Minimum price for alcohol in Wales – what does it mean for you?

English | Cymraeg

On 2 March 2020, we’ll be seeing a big change to the way alcohol is sold in Wales, with the introduction of minimum unit pricing (MUP). But many people are still unsure what MUP is, why it’s being introduced, and what it will mean for them. Here we seek to answer some of the most commons questions asked about MUP.

What is minimum unit pricing?

Minimum unit pricing (MUP) is a way of setting a baseline price below which no one can sell an alcoholic drink. That price is based on how much alcohol is in each drink. The minimum price that’s being set in Wales is 50p per unit of alcohol. A unit of alcohol is 10ml (two teaspoons) of pure alcohol. Whether a drink is beer, cider, wine, spirits, or any other kind of alcoholic drink, its minimum price will depend on how much alcohol is in it. So, for example:

  • A standard-strength pint of beer or cider contains around 2.5 units of alcohol, so it can’t be sold for less than £1.25 (2.5 x 50p)
  • A bottle of wine has about 10 units of alcohol in it, so the minimum price for it will be £5 (10 x 50p)
  • A bottle of whisky or vodka contains around 26 units, and so could not be sold for less than £13 (26 x 50p)

Why is the Welsh Government doing this?

In Wales each year, around 1,500 people die for reasons linked to alcohol. That’s one in 20 of all deaths. At any one time, around one in 10 people staying in hospital in Wales are dependent on alcohol. Alcohol misuse also places a heavy burden on the emergency services and on local councils who have to deal with the consequences.

There is a large body of evidence from around the world that managing the price of alcohol is one of the best ways to get heavy drinkers to drink less. The heaviest drinkers tend to favour the cheapest drinks, and those are the drinks that MUP will target.

How will this affect the drinks I buy?

Moderate drinkers will notice very little difference when shopping – maybe a few pence here and there.

The biggest price increases will be for so-called 'white ciders' – strong, cheap ciders which are often sold in large plastic bottles. Some of these are set to more than double in price and may well disappear from sale in many places. Discounting of spirits will be much more difficult for shops to do. For example, 750ml bottles of vodka, whisky and gin are sometimes sold now for as little as £10. That’s set to rise to £13.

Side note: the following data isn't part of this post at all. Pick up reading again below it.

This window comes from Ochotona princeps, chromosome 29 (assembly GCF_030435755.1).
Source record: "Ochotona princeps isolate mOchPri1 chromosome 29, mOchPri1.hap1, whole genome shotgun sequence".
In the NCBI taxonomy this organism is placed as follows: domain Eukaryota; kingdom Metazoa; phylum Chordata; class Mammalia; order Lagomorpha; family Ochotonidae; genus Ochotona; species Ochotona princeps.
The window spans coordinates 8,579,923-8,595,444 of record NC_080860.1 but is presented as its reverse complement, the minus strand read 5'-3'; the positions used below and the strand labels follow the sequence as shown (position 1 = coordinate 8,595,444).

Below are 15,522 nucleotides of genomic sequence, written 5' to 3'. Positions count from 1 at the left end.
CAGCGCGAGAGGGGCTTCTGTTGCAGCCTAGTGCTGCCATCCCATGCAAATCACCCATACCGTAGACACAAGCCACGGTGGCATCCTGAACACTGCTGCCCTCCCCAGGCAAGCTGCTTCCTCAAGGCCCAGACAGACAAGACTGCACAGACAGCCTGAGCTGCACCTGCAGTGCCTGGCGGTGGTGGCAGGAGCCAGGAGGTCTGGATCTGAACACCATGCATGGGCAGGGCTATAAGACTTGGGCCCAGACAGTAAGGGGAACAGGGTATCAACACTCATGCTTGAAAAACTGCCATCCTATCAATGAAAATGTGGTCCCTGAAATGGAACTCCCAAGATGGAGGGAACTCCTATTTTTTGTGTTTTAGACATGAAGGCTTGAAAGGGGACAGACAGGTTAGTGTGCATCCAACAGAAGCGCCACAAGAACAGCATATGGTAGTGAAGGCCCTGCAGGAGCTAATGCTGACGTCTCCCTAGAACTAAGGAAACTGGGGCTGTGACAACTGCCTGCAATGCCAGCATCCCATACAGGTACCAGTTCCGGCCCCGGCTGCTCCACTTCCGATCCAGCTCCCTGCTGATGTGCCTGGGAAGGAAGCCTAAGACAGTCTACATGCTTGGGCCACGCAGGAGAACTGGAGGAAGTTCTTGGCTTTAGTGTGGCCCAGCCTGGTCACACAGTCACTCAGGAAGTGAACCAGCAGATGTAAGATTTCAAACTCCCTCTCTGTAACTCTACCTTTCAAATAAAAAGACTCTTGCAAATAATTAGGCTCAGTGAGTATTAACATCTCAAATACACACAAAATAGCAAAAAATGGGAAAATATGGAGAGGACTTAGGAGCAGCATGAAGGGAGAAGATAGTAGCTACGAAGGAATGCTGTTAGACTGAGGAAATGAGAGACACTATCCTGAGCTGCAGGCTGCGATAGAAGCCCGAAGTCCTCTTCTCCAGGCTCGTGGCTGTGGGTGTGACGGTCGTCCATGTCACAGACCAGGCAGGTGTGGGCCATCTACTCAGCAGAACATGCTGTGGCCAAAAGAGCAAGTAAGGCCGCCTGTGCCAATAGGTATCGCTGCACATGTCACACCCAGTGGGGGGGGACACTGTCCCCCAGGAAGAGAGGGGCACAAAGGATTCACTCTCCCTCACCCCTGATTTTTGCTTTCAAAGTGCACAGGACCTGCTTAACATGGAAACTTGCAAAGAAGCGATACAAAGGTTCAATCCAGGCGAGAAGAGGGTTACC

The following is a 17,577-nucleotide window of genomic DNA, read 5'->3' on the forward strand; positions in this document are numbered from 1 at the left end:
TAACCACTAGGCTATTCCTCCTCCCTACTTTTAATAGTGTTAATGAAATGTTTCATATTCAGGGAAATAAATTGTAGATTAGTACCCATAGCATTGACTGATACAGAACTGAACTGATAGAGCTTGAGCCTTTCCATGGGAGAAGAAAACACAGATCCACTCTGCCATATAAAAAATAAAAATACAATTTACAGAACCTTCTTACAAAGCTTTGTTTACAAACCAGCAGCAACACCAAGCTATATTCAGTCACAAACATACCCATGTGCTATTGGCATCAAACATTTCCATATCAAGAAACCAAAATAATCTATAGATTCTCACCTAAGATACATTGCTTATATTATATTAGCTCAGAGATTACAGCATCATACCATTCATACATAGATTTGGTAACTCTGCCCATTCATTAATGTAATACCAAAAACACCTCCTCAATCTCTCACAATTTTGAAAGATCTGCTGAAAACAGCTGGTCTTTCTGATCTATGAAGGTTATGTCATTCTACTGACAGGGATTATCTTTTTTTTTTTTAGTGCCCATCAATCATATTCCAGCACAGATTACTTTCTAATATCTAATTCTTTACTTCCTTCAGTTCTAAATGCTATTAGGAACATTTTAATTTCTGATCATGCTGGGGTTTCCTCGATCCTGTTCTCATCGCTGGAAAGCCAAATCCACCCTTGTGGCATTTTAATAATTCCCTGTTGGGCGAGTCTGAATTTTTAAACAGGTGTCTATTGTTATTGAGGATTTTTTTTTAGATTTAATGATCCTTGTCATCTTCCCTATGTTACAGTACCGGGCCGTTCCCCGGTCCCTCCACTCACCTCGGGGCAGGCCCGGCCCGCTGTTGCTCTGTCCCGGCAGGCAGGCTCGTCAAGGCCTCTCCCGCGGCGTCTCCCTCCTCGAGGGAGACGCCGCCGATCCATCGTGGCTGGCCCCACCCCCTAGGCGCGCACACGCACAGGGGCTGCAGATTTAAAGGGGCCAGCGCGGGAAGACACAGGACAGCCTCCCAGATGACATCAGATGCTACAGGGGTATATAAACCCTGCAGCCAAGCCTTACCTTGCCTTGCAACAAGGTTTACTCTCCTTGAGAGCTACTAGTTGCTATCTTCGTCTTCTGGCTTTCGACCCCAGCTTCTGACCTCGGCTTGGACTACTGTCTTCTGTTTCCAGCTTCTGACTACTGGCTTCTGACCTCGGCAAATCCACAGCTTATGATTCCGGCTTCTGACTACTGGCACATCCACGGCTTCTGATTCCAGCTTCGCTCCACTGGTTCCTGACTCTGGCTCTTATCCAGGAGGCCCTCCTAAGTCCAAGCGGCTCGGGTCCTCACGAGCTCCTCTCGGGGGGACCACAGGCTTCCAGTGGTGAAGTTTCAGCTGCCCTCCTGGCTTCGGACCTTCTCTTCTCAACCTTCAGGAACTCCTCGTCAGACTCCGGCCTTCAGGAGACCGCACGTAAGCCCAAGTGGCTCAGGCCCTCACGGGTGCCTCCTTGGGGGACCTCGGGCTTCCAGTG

Most popular wine brands are already sold in shops at more than 50p per unit and so their prices are unlikely to change, although some wines sold in discount supermarkets are likely to go up in price. Popular beer brands are also usually sold above the level of the MUP when sold singly or in small packs. But some of the discounts that supermarkets apply when selling beer in multipacks or slabs will no longer be possible, since they often take the price below 50p per unit.

Many pubs are already struggling. Won’t this just make things worse for them?

Drinks sold in pubs are already well above the 50p per unit minimum price, and so MUP won’t affect them. For example, the minimum price means you won’t be able to buy a pint of beer for less than £1.25 or a large glass of wine for less than about £1.65. You can see straight away that pub prices are never that low. In fact, many publicans have said that they support MUP because they believe it will create a more level playing field between pubs and supermarkets.

Isn’t this just going to put money in the supermarkets’ pockets?

Most of the major alcohol producers and the big supermarkets have opposed MUP, suggesting that they believe it will hit their sales. Evidence from around the world shows that when the price of alcohol goes up, the amount people buy goes down, and we’re confident that this is what will happen in Wales after 2 March 2020.

If it becomes clear that MUP is increasing supermarket alcohol revenues, we will be calling for any additional profits to be channelled via taxation into services to support people with alcohol problems.

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